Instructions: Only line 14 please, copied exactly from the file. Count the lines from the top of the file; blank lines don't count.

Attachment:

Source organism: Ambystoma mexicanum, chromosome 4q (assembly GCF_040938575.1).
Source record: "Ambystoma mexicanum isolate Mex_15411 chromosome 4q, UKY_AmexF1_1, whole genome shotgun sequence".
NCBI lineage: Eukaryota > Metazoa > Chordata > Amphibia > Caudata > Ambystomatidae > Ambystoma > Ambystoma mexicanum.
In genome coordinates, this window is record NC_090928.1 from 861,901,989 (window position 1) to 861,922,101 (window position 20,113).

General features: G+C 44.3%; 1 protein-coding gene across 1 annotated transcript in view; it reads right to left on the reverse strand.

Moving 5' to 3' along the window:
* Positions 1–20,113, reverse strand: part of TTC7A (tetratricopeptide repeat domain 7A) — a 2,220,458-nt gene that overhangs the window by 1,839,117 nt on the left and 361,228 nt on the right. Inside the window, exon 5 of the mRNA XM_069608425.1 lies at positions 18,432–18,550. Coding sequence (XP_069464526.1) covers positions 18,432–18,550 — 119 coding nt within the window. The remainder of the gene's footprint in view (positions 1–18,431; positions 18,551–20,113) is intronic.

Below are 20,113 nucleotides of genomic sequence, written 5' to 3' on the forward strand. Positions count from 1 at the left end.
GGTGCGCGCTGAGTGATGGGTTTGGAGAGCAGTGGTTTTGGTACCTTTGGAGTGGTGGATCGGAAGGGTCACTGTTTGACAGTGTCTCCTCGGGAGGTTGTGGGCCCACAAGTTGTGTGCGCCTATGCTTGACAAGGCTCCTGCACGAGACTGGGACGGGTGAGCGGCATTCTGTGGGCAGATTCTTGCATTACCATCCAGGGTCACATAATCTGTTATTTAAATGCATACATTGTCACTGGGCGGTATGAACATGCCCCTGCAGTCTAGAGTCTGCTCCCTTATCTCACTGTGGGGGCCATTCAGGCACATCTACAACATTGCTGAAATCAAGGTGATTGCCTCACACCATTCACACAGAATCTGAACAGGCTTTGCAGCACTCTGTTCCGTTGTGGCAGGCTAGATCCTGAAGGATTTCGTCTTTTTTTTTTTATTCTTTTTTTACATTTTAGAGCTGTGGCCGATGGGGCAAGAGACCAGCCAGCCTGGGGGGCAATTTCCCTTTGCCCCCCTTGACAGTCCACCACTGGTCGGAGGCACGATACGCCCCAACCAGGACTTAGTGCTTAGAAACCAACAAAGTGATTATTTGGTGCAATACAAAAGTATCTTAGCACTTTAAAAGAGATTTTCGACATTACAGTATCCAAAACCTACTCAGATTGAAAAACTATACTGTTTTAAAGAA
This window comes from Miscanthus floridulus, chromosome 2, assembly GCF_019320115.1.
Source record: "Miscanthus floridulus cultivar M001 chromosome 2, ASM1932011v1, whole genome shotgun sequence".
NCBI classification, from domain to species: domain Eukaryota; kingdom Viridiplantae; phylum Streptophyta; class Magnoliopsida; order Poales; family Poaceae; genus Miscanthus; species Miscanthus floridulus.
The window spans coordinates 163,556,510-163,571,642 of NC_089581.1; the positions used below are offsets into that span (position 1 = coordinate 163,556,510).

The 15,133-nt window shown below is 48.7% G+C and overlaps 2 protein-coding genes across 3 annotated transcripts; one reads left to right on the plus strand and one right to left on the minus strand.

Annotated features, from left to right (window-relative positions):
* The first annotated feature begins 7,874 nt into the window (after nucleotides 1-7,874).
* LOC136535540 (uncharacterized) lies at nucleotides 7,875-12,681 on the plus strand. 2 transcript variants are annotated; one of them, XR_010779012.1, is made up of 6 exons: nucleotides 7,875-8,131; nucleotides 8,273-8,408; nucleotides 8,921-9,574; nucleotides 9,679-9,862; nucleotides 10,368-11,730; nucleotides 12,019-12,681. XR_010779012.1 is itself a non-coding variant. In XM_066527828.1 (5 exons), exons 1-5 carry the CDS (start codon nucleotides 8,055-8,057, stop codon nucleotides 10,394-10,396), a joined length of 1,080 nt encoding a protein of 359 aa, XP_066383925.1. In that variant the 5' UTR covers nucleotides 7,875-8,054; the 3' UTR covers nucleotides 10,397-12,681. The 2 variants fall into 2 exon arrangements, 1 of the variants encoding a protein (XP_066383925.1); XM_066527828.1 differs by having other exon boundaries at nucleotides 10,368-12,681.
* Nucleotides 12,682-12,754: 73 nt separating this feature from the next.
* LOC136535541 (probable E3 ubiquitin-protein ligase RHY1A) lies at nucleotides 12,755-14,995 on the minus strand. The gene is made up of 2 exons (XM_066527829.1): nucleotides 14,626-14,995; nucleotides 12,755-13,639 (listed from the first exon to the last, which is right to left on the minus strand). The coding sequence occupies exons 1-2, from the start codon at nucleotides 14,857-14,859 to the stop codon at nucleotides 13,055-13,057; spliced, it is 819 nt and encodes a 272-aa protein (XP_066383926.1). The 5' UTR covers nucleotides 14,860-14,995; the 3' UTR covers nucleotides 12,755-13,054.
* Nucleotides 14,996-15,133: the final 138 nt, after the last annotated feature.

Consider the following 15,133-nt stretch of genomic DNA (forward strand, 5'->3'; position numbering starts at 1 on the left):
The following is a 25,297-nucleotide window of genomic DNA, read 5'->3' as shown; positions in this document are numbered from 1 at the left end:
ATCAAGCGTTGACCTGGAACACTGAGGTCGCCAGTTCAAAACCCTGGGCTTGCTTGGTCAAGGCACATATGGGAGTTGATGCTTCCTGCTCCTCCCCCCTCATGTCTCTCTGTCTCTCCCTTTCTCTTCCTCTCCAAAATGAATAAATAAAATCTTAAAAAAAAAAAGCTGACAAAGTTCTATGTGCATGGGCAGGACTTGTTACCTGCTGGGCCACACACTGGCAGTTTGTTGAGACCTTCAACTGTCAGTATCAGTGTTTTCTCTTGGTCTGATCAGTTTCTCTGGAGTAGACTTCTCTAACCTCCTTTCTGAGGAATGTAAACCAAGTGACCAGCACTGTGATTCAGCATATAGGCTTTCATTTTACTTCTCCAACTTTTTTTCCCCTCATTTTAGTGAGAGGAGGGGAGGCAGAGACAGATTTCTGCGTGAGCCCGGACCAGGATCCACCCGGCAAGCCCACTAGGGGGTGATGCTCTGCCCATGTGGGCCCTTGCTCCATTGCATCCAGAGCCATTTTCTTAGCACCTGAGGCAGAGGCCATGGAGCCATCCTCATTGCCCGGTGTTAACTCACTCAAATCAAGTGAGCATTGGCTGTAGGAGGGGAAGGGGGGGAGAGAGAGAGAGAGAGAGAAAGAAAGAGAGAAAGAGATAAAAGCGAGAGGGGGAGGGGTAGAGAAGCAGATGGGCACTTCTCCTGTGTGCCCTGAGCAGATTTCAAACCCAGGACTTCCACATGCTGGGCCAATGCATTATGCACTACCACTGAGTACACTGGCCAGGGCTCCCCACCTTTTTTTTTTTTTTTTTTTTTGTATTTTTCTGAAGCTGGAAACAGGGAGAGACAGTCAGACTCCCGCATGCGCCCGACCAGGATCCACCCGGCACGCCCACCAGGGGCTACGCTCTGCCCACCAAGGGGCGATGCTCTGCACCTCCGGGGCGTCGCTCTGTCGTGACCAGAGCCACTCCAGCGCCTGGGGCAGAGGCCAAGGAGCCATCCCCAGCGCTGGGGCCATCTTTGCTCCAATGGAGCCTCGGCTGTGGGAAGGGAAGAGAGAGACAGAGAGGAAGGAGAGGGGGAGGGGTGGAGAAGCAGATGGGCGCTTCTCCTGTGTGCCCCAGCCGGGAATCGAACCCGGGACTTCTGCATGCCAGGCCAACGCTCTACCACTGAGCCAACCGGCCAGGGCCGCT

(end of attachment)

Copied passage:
The 15,133-nt window shown below is 48.7% G+C and overlaps 2 protein-coding genes across 3 annotated transcripts; one reads left to right on the plus strand and one right to left on the minus strand.